In both theoretical and practical terms, color and its perception are central to all figurative arts, from painting right through to cinema. The principles of color theory are indispensable in any audiovisual project, since they form the very basis of what we create when we shoot, photograph or light a scene. First of all, color and color perception are two interrelated yet quite distinct aspects.
The perception of color depends heavily on the human eye, and the brain’s interpretation of its signals. If we think of green, for example, each of us will form in our minds a different idea of green, which is thus an approximation of the color, a personal interpretation of it. This is a consequence of our ability to adapt to different lighting conditions in order to see the same color at different times of the day. Film and digital media cannot boast the same interpretive power, and so color theory must be carefully applied if we want colors to correspond with the reality we perceive.
Not only this, but perception does not allow us to identify colors according to absolute values that we can match to modern measurement and cataloging systems, but changes according to the chromatic range of individual colors. It is therefore important to know how a combination of colors can affect the viewing of an image. In all four examples below, the central rectangles are colored with exactly the same red, yet to our eye they look quite different. What should appear as identical colors trigger different perceptions depending on their combination with another color. In rectangle 2, for example, the eye struggles to perceive the outline of the red rectangle on the magenta background, because it tends to privilege color over shape.
How, then, can we define the color of light beyond any variations in perception? Well, its absolute value, unaffected by external factors, can be established using three fundamental parameters:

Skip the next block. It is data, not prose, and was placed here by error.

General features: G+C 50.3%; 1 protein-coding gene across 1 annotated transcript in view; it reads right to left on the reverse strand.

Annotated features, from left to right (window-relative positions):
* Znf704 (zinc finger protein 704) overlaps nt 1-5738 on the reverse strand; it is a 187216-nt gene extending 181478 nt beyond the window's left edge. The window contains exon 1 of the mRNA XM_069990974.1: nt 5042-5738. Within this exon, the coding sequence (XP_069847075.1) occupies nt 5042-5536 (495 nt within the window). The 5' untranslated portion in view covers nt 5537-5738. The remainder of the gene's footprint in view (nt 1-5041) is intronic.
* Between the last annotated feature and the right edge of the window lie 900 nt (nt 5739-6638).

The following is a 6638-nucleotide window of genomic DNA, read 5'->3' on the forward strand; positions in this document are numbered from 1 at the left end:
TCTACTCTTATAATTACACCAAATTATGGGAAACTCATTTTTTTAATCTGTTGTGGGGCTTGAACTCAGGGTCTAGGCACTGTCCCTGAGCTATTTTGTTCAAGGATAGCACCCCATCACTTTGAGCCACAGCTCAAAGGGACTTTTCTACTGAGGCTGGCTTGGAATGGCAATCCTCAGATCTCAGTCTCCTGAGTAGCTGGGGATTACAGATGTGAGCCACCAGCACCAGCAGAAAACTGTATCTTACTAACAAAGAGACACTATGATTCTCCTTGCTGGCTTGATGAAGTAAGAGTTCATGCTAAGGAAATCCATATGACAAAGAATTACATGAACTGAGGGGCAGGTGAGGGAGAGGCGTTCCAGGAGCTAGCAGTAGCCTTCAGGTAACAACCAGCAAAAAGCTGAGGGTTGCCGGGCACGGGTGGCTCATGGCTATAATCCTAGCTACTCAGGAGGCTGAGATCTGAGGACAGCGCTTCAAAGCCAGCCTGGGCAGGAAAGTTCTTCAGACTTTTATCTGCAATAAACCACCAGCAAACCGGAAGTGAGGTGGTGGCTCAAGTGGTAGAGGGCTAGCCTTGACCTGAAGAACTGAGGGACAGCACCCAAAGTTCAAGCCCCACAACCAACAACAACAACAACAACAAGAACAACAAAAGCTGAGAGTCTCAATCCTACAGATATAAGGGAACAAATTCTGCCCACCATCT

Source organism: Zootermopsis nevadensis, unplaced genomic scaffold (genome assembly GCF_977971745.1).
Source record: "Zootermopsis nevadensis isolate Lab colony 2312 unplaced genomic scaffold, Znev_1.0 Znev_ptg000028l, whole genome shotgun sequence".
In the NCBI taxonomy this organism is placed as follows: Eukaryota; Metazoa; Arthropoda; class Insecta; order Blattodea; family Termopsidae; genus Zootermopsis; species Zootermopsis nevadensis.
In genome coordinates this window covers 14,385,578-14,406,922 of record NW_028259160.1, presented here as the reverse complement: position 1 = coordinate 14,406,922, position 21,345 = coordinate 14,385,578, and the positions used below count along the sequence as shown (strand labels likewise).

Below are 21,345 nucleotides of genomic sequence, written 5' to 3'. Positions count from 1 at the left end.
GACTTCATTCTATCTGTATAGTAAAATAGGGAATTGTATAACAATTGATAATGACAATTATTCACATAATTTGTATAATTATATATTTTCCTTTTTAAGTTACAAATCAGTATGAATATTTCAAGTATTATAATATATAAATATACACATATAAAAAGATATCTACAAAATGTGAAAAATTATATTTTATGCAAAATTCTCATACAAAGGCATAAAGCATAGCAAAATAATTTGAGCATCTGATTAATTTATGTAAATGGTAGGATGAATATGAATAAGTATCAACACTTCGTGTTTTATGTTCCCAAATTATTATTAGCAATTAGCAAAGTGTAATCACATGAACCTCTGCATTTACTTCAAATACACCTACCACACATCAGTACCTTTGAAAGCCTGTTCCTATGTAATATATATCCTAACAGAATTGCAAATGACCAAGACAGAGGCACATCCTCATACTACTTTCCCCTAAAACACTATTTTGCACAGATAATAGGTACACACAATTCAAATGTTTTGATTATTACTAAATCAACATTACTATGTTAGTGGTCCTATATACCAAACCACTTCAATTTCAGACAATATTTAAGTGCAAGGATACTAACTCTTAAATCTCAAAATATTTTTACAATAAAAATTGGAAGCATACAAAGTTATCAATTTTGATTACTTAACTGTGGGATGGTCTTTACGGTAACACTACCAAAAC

Every object has a certain hue, which we can define as that characteristic of the object itself to reflect a certain frequency or range of frequencies, making us perceive a given color.
The apple reflects different frequencies at different points
In the example of the apple in the image above, green is reflected differently at different points on its surface. We know that it is the same green, but, based on the incidence of light, the object reflects colors that, if considered separately, are very different. Point 1 has a clearly green hue, point 3 has a white hue, while the stalk, by its own nature, has a different color altogether.
Brightness represents the transition of a color through all its shades from black to white. It is independent of hue, as we may have both a light shade of green and a dark shade of green of exactly the same hue, with the perception of brightness changing while the perception of hue does not.
Three shades of red in decreasing brightness
The red in all 3 cases is still red.
- Bordeaux (red with less brightness)
- Red that is almost black (red almost without any brightness at all)
Saturation is how we measure the ‘purity’ of a color in relation to its white component, affecting how vivid or dull it appears at the same light intensity, with a zero-saturated color appearing totally white. Generally, direct light makes colors appear highly saturated, while reflected light appears duller. This effect is most noticeable in a studio with lights pointed directly onto the subject.
Color identification systems
Using the parameters we have briefly described, various color identification systems have been developed, among which:
- The Munsell Color System
- The Additive Color Wheel (RGB)
- The Subtractive Color Wheel (YRB)
This system takes into account five primary colors, red, yellow, green, blue and purple.
Left: the primary colors of the Munsell System. Right: a color wheel.